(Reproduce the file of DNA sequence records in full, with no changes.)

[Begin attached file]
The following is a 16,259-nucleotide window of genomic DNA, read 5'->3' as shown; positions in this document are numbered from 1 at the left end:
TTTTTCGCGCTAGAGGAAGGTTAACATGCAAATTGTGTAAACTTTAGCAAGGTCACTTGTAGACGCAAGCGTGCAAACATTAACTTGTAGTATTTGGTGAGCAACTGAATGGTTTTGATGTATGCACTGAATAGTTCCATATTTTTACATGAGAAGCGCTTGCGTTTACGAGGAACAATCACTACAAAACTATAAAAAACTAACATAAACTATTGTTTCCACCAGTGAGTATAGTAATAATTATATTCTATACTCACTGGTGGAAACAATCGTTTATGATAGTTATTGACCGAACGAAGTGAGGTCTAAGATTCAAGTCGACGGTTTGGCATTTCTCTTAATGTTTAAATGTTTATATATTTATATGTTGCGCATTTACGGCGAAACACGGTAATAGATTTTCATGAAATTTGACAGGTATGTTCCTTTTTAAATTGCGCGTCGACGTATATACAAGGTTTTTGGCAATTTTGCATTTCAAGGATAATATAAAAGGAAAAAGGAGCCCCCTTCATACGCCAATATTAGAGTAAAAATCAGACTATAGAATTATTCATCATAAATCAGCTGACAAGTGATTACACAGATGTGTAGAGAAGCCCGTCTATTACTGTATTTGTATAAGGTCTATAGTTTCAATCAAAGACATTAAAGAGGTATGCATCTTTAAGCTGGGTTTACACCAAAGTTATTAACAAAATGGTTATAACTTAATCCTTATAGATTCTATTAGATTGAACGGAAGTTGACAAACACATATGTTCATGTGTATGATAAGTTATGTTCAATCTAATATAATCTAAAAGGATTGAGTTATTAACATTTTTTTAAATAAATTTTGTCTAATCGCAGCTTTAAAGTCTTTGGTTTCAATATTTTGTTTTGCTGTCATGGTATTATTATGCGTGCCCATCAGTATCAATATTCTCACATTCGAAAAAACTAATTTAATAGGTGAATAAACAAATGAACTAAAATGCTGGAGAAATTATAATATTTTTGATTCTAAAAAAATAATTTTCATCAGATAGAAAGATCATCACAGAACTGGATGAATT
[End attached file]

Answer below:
The following is a 16,259-nucleotide window of genomic DNA, read 5'->3' as shown; positions in this document are numbered from 1 at the left end:
TTTTTCGCGCTAGAGGAAGGTTAACATGCAAATTGTGTAAACTTTAGCAAGGTCACTTGTAGACGCAAGCGTGCAAACATTAACTTGTAGTATTTGGTGAGCAACTGAATGGTTTTGATGTATGCACTGAATAGTTCCATATTTTTACATGAGAAGCGCTTGCGTTTACGAGGAACAATCACTACAAAACTATAAAAAACTAACATAAACTATTGTTTCCACCAGTGAGTATAGTAATAATTATATTCTATACTCACTGGTGGAAACAATCGTTTATGATAGTTATTGACCGAACGAAGTGAGGTCTAAGATTCAAGTCGACGGTTTGGCATTTCTCTTAATGTTTAAATGTTTATATATTTATATGTTGCGCATTTACGGCGAAACACGGTAATAGATTTTCATGAAATTTGACAGGTATGTTCCTTTTTAAATTGCGCGTCGACGTATATACAAGGTTTTTGGCAATTTTGCATTTCAAGGATAATATAAAAGGAAAAAGGAGCCCCCTTCATACGCCAATATTAGAGTAAAAATCAGACTATAGAATTATTCATCATAAATCAGCTGACAAGTGATTACACAGATGTGTAGAGAAGCCCGTCTATTACTGTATTTGTATAAGGTCTATAGTTTCAATCAAAGACATTAAAGAGGTATGCATCTTTAAGCTGGGTTTACACCAAAGTTATTAACAAAATGGTTATAACTTAATCCTTATAGATTCTATTAGATTGAACGGAAGTTGACAAACACATATGTTCATGTGTATGATAAGTTATGTTCAATCTAATATAATCTAAAAGGATTGAGTTATTAACATTTTTTTAAATAAATTTTGTCTAATCGCAGCTTTAAAGTCTTTGGTTTCAATATTTTGTTTTGCTGTCATGGTATTATTATGCGTGCCCATCAGTATCAATATTCTCACATTCGAAAAAACTAATTTAATAGGTGAATAAACAAATGAACTAAAATGCTGGAGAAATTATAATATTTTTGATTCTAAAAAAATAATTTTCATCAGATAGAAAGATCATCACAGAACTGGATGAATT